Thomas Moore

(28 May 1779 – 25 February 1852 / Dublin)

Thomas Moore Poems

1. To Ladies' Eyes 1/3/2003
2. I Saw Thy Form In Youthful Prime 1/3/2003
3. The Sinking Fund Cried 1/3/2003
4. Though The Last Glimpse Of Erin With Sorrow I See 1/3/2003
5. St. Senanus And The Lady 1/3/2003
6. Ode To The Sublime Porte 1/3/2003
7. As Vanquish'D Erin 1/3/2003
8. One Bumper At Parting 1/3/2003
9. Linda To Hafed 4/8/2010
10. Anacreontic 10/3/2015
11. Song: Why Does Azure Deck The Sky? 1/12/2016
12. Epistle Of Condolence From A Slave-Lord To A Cotton-Lord 4/8/2010
13. The Ghost Of Miltiades 1/3/2003
14. Oh, Banquet Not 1/3/2003
15. Oh For The Swords Of Former Time 1/3/2003
16. Fairest! Put On A While 1/3/2003
17. Tis Sweet To Think 1/3/2003
18. Omens 1/3/2003
19. No, Not More Welcome 1/3/2003
20. Ne'Er Ask The Hour 1/3/2003
21. Sublime Was The Warning 1/3/2003
22. Silence Is In Our Festal Halls 1/3/2003
23. Sweet Innisfallen 1/3/2003
24. Take Back The Virgin Page 1/3/2003
25. Shall The Harp Then Be Silent 1/3/2003
26. Drink Of This Cup 1/3/2003
27. An Expostulation To Lord King 1/3/2003
28. They Know Not My Heart 1/3/2003
29. Lay His Sword By His Side 1/3/2003
30. The Dream Of Those Days 1/3/2003
31. It Is Not The Tear At This Moment Shed 1/3/2003
32. Tis Gone, And For Ever 1/3/2003
33. And Doth Not A Meeting Like This 1/3/2003
34. Oh, The Sight Entrancing 1/3/2003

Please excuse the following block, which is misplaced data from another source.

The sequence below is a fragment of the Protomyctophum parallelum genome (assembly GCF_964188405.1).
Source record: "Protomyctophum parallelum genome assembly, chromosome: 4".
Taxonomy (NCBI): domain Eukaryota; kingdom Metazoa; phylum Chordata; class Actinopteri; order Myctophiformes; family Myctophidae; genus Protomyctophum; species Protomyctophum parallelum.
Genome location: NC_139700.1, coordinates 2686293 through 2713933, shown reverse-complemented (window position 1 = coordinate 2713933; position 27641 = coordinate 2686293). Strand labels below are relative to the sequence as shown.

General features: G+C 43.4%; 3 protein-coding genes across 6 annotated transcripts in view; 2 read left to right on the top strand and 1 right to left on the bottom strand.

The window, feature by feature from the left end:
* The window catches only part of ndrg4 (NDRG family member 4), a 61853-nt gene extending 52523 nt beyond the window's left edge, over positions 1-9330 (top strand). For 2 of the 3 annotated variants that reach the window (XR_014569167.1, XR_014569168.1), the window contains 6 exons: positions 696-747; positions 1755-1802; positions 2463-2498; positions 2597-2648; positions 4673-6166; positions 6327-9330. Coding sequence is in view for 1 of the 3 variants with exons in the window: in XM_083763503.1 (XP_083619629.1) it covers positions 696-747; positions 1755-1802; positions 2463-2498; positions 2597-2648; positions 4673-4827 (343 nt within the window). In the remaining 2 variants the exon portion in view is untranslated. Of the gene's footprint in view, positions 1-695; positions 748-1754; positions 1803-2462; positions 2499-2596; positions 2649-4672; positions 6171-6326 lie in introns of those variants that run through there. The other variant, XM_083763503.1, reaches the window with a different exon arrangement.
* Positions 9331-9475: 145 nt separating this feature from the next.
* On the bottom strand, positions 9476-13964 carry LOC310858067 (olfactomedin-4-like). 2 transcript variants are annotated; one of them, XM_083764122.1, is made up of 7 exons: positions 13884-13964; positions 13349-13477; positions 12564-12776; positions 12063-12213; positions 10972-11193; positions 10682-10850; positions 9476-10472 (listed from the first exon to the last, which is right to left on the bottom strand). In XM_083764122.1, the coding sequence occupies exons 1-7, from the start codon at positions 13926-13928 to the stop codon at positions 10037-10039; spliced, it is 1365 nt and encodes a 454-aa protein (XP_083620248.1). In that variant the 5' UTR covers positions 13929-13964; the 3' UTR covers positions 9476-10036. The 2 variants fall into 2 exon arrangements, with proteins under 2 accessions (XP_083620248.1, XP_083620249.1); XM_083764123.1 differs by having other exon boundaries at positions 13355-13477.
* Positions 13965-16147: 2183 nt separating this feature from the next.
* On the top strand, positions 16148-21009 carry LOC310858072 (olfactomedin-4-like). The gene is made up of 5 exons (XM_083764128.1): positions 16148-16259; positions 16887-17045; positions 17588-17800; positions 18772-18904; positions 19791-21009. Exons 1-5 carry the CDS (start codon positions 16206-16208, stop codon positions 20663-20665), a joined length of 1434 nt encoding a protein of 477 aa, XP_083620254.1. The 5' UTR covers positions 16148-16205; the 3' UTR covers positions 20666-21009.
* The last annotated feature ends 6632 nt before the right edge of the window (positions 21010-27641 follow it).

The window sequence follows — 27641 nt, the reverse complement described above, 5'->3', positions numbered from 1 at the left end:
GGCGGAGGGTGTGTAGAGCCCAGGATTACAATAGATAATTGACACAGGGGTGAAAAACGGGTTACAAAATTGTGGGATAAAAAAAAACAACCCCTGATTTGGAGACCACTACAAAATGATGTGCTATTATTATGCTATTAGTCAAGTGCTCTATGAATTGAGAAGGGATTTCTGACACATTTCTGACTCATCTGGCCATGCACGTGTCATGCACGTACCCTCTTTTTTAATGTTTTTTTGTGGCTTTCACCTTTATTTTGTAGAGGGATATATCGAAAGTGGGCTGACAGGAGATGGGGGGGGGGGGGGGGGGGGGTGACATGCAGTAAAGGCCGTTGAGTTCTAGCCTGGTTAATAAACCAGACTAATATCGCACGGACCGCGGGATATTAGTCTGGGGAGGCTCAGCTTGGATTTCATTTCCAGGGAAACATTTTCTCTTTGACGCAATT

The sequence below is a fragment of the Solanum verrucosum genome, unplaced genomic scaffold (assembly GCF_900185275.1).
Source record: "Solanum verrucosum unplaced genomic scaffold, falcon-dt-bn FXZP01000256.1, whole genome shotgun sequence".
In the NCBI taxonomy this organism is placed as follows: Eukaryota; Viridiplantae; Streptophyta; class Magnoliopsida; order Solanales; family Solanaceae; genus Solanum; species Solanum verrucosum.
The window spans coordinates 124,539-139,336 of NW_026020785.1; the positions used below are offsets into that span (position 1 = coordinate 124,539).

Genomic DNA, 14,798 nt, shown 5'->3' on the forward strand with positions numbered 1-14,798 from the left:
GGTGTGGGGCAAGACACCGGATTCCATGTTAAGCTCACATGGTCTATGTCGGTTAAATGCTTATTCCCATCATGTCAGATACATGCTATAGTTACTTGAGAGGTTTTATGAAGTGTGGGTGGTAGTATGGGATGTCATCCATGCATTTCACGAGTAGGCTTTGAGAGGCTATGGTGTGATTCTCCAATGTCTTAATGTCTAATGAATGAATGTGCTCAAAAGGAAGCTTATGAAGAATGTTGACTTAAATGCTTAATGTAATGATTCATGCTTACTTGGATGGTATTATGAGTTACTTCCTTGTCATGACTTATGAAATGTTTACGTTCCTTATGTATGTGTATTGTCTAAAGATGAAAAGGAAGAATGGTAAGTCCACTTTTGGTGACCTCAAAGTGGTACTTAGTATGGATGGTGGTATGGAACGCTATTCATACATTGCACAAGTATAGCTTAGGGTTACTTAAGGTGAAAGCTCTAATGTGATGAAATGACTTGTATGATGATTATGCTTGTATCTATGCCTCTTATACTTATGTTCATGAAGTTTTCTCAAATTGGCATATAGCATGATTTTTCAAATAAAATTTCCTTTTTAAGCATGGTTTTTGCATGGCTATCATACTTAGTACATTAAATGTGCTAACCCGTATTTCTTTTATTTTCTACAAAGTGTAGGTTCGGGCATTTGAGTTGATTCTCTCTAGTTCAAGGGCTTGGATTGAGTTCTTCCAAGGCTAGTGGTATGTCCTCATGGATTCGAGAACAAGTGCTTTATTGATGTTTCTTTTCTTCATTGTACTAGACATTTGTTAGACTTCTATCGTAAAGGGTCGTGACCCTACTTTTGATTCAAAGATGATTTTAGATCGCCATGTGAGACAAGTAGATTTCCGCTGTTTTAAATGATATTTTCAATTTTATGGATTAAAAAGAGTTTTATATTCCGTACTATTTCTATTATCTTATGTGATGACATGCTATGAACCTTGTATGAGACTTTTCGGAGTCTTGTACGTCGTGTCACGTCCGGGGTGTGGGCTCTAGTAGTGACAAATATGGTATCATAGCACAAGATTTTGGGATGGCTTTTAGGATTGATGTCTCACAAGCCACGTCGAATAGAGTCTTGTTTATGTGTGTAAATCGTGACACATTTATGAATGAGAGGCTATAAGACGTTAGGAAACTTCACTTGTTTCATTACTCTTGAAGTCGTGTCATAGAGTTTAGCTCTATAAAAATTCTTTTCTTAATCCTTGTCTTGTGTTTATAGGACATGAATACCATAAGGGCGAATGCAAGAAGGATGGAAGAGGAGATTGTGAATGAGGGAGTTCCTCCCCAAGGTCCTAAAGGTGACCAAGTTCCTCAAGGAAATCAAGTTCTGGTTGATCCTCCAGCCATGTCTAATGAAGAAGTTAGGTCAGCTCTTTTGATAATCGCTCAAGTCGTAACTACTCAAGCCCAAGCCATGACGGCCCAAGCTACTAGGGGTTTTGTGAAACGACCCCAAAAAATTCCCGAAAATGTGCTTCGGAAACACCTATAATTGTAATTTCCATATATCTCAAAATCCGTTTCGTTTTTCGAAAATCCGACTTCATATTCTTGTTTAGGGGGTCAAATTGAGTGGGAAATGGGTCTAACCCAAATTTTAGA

35. Song Of The Battle Eve 1/3/2003
36. The Parallel 1/3/2003
37. Oh! Doubt Me Not 1/3/2003
38. Sing, Sweet Harp 1/3/2003
39. Quick! We Have But A Second 1/3/2003
40. Oh! Had We Some Bright Little Isle Of Our Own 1/3/2003
Best Poem of Thomas Moore

Believe Me, If All Those Endearing Young Charms

Believe me, if all those endearing young charms,
Which I gaze on so fondly to-day,
Were to change by to-morrow, and fleet in my arms,
Live fairy-gifts fading away,
Thou wouldst still be adored, as this moment thou art,
Let thy loveliness fade as it will,
And around the dear ruin each wish of my heart
Would entwine itself verdantly still.

It is not while beauty and youth are thine own,
And thy cheeks unprofaned by a tear,
That the fervor and faith of a soul may be known,
To which time will but make thee more dear!
No, the heart that has truly loved never ...

Read the full of Believe Me, If All Those Endearing Young Charms

Corn And Catholics

"What! still those two infernal questions,
That with our meals our slumbers mix --
That spoil our tempers and digestions --
Eternal Corn and Catholics!

Gods! were there ever two such bores?
Nothing else talk'd of night or morn --
Nothing in doors, or out of doors,
But endless Catholics and Corn!

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